Ok, so this is not exactly a new realization and it is one that I have actually written about going back as far as 2008 (if you are curious, you can read more hereherehereherehere and yes, here.) In fact, I would say that the largest part of my own personal journey has been about learning to accept myself as I am, warts and all.

Of course, this is not a journey unique to me but rather one that we all go through. We spend our younger childhood years exploring what we like and don't like and trying to figure out who we are (which explains why younger kids tend to be so naturally self-centered.) Then around 11 or so, our world broadens and we start trying to figure out where and how we fit into the larger world and what that means. As teens and young adults, we start spreading our wings and making our way. In our late twenties and thirties, we tend to be more focused on actually living our lives...jobs, careers, romantic partnerships and, for some of us, marriage and children. 

Then boom. Sometime in our forties, it finally hits us. That maybe there is no way to structure our lives, "to do it right," so that we finally feel "on top" of things and life becomes easy. That despite spending so much of our lives trying to get "there" (that place where we finally feel like we have it altogether) in actuality, there may be no "there" to which to get.

In the past, I would have felt a bit embarrassed by the fact that I keep having "the same" realizations. Yet now I am realizing that they are not "the same" but rather deeper understandings. In the Homeschool Alliance, we spent last August discussing readings from Thomas Moore's collection of essays titled Original Self. In an essay titled "Life Moves in Circles, Cycles and Circumambulations" Moore writes:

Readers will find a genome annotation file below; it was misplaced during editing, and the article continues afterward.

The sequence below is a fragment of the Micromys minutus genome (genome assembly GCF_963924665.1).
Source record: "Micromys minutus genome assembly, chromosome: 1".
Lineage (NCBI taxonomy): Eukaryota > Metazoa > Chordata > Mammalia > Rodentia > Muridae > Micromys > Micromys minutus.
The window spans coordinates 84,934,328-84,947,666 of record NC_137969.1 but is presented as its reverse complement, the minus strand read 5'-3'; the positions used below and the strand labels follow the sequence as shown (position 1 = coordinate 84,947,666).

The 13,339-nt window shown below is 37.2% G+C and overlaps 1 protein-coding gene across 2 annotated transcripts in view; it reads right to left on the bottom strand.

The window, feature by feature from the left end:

We might know ourselves better and be closer to our nature by honoring these cycles rather than by running away from them in sentimental philosophies of growth. I don't grow, I am. I don't change, I merely manifest differently the prime material with which I am born. Perhaps if we got off the demanding belt of change and growth, we might relax into the circumambulations of life that turn us over and over, polishing the arcane stone of our most essential selves, revealing more and more of who and what we are.

There was a time when I would have pushed back against the idea that "I don't grow, I am." A time when I was grasping onto any signs of growth to counter the messages in my head. When being told that I just "am" would have felt disheartening rather than hopeful.

So maybe it is sign of where I am now that I see the idea that "I don't grow, I am" to be very liberating. The idea that the person that I am striving to be already exists is quite fascinating to contemplate.

The idea that maybe I don't have to keep trying so hard, that I just have to "relax into the circumambulations of life" and allow the true me that has always been there to reveal itself feels like a relief. As does the idea that it will unfold over time just as it needs to.

I have to admit that I like that... 

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